KA9VSZ said...

Tendering oddball amounts to get back laundry money (i.e. quarters)is how I minimize trips to the bank (and clean my clothes). As a bonus the clerk's glazed look is entertaining and make me feel so superior. Yes, I can be an ass.

WV: recout What the maager does whe the moey is't the right amout.'s the reason I had to comment.

Ed Rasimus said...

It goes back an incredibly long way (here I inadvertently admit to my fossilization). I was teaching academics in USAF pilot training (also IP-ing). The course was navigation and the students were all college graduates and AF officers.

Teaching them a circular slide rule which all pilots used in the days pre-GPS, we would do time/speed/distance and hey would offer the most outrageous answers. If you speed is 300 knots, how far can you go in twenty minutes? Duh, 480 miles wouldn't be the answer. Apply common sense? Guesstimate before locking on to the slide rule? Nah, too tough.

Today we've got little icons of Big Macs and Happy Meals on the cash register keys instead of numbers.

Eck! said...

Ah Ed, I hold my E6B dear, is relaiable.
And my K&E lumber.

I'm an engineer, I do arithmetic math is for the physics weenies.

It's not hard just means you have to exercise the gray cells.


Anonymous said...

Bend over in front of mirror, locate stick, pull it out. The cashier was probably nervous and worried about messing up the till count at the end of the night. The fact that people still exhibit shock and awe over poor service at restaurants that a. serve food that is 1 part food 10 parts chemical b. designed to be served to you in under 5 minutes c. pays it's employees minimum wage and doesn't allow them to accept tips is ridiculous. Trust me, the 30 seconds stolen from you by that cashier is nothing compared to the years stolen from you by consuming Taco Bell and stressing over something so inadequate as a fast food employees counting skills.

Anonymous said...

Where have you been? I've seen the same thing for the last 20 years... It drives my wife (an accountant) nuts. If there's no one behind me I let them figure it out on their own... I swear I've seen smoke coming out of their ears as they try to do the calculation in their heads.

Boris said...

I'm not going to lie. I've always been horrible at simple math. That being said, my 2 years at a gas station taught me everything I needed to know about counting back change. The current situation is less a function of the schools and parents and more of one of the distinct ability of kids to not give a crap.

Ed Foster said...

On layout problems, I still do the trig in my head, just to stay sharp. Ed R. hit the nail right on the head when he mentioned guesstimation before jumping on the sliderule.

When we left sliderules we lost a lot. The rule gave you the answer, but you had to carry the multiplier in your head, so you had an idea of scale, an automatic guesstimate that let you know if you were in the ballpark.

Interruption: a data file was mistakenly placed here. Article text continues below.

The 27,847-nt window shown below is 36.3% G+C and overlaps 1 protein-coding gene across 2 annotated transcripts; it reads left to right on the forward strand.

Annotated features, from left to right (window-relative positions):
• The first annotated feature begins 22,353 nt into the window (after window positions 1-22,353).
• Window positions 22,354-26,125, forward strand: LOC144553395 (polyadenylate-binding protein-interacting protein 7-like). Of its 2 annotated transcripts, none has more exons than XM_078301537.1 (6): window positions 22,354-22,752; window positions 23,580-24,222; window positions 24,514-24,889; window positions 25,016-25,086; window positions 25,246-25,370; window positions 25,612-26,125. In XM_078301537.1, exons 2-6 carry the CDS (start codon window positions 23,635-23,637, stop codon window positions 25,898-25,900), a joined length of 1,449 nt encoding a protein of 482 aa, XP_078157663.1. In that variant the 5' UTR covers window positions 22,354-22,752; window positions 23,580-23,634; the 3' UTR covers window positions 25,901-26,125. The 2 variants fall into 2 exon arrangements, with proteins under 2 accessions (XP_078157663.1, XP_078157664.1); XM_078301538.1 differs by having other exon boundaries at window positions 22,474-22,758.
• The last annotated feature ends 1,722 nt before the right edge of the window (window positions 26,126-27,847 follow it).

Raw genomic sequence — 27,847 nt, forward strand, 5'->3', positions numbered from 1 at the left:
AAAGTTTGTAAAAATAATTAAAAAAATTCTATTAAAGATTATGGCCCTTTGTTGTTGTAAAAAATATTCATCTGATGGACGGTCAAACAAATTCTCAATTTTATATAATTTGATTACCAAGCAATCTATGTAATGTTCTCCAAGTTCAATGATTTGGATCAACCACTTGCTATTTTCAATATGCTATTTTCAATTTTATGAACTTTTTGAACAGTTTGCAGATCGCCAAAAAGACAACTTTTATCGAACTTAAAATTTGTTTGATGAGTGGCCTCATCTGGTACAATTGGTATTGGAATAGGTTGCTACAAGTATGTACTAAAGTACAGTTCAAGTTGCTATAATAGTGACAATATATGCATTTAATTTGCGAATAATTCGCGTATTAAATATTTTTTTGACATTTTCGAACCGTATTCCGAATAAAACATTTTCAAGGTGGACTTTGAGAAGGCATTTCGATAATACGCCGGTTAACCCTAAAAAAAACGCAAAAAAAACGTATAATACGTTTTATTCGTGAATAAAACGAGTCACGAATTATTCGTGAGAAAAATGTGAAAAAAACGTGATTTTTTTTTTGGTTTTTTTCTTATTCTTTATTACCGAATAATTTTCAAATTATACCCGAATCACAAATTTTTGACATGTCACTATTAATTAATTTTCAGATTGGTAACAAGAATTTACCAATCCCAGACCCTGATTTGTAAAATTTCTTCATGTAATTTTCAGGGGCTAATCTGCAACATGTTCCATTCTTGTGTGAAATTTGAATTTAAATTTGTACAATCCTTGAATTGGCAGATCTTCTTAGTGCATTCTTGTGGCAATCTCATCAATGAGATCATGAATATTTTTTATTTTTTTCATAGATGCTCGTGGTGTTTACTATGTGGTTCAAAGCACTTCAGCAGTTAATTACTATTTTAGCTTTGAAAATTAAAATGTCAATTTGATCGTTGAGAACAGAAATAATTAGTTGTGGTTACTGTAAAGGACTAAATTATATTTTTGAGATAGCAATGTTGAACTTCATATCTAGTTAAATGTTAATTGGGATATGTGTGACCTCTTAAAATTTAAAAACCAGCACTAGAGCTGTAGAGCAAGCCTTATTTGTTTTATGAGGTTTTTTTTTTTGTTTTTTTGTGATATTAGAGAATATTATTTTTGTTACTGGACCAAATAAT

With a calculator it is suprisingly easy to GIGO a number and not know it until it's time to tear down a lot of work and start over.

Take a look at the first piece inspection department in any good sized machine shop (I've run several in the last 30 some-odd years). A guy brings in a new piece, or a previously manufactured part nobody's run in a couple of years.

He makes a first cut, and wants to know how close he is, where he is from blueprint datums, how much he has to correct in each axis, how his finish is. Lets say he's turning a $4,000 forging into a $14,000 aircraft part.

If first piece screws up and the machinist makes 40 pieces of crap, a week's expensive machining time is lost, and the company has to shell out $120,000 to the forging house to get replacements.

If the part had been made before, in numbers sufficient to justify developing and freezing the process, there will be notation the in-process inspector can use to prevent the cluster from happening, hopefully before too many parts are ruined.

With a new part, the almost always desperately overworked in-process people will usually go with the numbers they get from engineering, especially if they agree with what the first piece guys came up with.

You have to line up two or three human errors at the same time, but when it happens it ain't pretty. I've seen 3 months of corporate net profit go out the window in one "Oh Shit!" moment.

And this is with people who use numbers all day for a living, with each number translating to a three dimensional position in space, pixels in a picture they're building.

Do you have any idea how frustrating it is to work with a "Paper Engineer", someone who can't build a three dimensional picture of the part in his or her mind and rotate it, who can't visualize the changes needed to finish or correct a part?

I take a calculated gamble every morning on the way to work. I burned out on caffeine years ago, after a dozen or more mugs a day of stuff you could use to peel paint (Navy family).

I also can't have sugar (hypoglycemic), so I go with Equal because it doesn't taste like plastic.

So I hit the McDonald's just off the highway for whatever the 2 for $3 special is and chuck the bread, and I ask for a large decaf with 4 creams and three equal.

Sometimes I get decaf, sometimes regular. Sometimes equal, sometimes sugar. I also often get 3creams and 4 equal, or cream and no sweetener at all.

On average, I stop at the Hartford Dunkin' Donuts twice a week, hand them a full McDonald's large to dump, and get one of theirs.

I figure the price differential while I'm driving, and it comes out just about equal. More money at Dunkin', more mistakes at McDonald. I don't know why McDonald's is a bit worse than Burger King and much worse than Dunkin'. Maybe they make up in volume and good location what they lose in ticked off customers?

Small things, but they keep me amused during a long drive.

Addendum: another thing we lost with the demise of slide rule was "rounding up". Rather than squinting to the smallest alignment on the vernier scale, we would always round up in the most conservative direction, thus making everything a tad safer with every iteration. Remember, we went to the moon on sliderules.